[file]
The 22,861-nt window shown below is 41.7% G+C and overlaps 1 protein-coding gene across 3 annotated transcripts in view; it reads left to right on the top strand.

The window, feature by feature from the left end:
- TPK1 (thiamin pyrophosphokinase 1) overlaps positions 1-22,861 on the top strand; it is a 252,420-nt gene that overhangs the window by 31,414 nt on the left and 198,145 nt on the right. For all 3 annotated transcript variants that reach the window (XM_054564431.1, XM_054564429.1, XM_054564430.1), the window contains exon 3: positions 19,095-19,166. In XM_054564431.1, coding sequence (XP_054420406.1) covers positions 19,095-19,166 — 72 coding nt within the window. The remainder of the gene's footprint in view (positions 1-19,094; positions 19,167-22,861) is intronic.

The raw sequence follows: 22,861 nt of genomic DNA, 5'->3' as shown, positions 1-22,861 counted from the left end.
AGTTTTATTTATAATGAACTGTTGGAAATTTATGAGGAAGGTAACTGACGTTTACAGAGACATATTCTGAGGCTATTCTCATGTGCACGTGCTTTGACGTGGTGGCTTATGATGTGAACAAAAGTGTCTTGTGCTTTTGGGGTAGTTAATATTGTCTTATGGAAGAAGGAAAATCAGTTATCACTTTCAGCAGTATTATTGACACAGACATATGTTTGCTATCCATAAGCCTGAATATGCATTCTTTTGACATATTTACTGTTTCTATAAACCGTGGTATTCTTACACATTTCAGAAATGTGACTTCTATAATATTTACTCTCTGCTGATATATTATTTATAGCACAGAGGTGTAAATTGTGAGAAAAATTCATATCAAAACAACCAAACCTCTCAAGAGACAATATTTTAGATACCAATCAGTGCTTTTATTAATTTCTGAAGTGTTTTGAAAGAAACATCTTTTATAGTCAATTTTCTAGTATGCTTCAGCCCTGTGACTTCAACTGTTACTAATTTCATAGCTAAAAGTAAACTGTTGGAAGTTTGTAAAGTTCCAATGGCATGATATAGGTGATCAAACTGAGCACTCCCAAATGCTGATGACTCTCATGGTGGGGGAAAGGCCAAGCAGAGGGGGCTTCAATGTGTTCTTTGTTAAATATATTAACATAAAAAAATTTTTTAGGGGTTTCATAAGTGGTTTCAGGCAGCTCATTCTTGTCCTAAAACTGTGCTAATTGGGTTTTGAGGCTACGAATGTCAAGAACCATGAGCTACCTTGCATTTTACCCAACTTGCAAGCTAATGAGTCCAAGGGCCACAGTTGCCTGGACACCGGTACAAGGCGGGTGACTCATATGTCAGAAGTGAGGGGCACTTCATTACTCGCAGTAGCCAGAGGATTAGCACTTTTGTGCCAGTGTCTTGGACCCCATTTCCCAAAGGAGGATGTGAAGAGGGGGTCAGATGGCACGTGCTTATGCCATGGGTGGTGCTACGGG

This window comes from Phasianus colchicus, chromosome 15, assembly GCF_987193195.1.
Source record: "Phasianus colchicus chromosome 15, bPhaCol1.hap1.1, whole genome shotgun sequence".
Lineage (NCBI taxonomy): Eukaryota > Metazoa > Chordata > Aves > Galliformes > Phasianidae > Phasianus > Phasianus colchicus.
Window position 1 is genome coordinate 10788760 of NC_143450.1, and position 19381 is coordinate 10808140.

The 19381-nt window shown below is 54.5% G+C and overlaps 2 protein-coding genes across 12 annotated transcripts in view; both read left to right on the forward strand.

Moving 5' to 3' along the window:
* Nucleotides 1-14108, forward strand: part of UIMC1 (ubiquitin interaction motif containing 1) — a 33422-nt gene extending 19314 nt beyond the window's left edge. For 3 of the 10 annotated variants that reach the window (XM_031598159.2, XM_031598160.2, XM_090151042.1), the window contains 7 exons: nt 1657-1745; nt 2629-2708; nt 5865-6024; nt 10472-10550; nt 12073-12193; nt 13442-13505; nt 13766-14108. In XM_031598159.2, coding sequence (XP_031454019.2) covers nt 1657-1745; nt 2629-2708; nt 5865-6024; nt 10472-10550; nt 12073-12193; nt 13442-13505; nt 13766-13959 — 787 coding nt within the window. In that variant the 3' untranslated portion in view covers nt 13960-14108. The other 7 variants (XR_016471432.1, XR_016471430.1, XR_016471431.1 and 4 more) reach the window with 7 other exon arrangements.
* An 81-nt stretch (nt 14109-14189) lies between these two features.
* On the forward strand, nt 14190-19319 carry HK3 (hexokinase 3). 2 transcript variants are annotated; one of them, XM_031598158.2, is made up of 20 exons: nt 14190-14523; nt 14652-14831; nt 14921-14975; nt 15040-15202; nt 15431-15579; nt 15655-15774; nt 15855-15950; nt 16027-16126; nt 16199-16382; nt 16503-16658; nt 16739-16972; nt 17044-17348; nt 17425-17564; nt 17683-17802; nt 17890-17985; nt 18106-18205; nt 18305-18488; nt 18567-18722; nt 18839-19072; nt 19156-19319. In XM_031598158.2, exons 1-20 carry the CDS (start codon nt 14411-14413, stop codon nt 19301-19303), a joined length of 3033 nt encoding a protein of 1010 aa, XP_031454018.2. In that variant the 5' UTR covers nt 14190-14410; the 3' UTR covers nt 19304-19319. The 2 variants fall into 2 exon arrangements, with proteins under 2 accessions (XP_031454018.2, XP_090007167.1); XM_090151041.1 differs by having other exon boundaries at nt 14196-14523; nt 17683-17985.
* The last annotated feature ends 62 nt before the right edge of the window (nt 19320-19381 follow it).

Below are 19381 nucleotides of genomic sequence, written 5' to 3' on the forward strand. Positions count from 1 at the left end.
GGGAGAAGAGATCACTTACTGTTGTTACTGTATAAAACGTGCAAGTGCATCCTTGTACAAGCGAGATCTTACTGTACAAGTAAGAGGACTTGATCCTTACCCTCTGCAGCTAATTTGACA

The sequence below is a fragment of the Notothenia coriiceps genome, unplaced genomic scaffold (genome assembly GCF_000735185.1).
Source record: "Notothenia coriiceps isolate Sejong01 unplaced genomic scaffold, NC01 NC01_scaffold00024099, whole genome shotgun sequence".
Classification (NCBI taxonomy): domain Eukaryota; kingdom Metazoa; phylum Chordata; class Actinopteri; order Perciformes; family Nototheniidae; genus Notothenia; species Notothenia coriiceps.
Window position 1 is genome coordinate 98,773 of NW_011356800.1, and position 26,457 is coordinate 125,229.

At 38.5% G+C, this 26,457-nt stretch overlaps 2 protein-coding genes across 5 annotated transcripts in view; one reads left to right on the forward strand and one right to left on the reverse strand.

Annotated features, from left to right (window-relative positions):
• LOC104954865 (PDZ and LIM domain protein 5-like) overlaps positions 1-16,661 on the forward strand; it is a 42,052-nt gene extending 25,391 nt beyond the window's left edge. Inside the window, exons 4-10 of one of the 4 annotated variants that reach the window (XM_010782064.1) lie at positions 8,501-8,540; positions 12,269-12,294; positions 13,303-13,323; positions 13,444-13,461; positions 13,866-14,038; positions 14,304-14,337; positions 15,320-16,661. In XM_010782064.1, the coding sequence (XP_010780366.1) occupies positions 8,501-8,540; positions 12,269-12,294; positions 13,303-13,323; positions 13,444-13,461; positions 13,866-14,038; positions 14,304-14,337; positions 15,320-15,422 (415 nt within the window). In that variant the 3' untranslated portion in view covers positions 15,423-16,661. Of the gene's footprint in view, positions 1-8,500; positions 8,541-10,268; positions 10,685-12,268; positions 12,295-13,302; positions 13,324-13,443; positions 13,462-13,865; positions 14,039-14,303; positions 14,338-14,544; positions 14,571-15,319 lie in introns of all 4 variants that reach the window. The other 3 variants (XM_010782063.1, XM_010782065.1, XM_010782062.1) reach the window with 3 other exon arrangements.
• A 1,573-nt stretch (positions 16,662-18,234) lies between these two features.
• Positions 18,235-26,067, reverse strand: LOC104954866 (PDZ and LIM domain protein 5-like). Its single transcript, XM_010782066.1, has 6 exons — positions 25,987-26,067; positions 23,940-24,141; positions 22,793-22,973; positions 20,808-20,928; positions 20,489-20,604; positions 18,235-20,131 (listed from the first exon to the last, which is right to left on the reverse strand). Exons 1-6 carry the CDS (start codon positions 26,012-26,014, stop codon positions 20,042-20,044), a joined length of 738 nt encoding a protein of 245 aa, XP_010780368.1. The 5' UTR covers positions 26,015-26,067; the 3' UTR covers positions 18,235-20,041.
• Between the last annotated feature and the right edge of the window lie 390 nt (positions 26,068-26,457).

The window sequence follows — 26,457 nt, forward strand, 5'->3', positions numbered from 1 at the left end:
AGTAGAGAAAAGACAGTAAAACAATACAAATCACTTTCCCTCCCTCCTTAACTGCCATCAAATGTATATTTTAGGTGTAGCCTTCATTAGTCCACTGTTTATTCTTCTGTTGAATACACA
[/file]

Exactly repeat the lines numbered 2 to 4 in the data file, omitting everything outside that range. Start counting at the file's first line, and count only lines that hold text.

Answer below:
The window, feature by feature from the left end:
- TPK1 (thiamin pyrophosphokinase 1) overlaps positions 1-22,861 on the top strand; it is a 252,420-nt gene that overhangs the window by 31,414 nt on the left and 198,145 nt on the right. For all 3 annotated transcript variants that reach the window (XM_054564431.1, XM_054564429.1, XM_054564430.1), the window contains exon 3: positions 19,095-19,166. In XM_054564431.1, coding sequence (XP_054420406.1) covers positions 19,095-19,166 — 72 coding nt within the window. The remainder of the gene's footprint in view (positions 1-19,094; positions 19,167-22,861) is intronic.

The raw sequence follows: 22,861 nt of genomic DNA, 5'->3' as shown, positions 1-22,861 counted from the left end.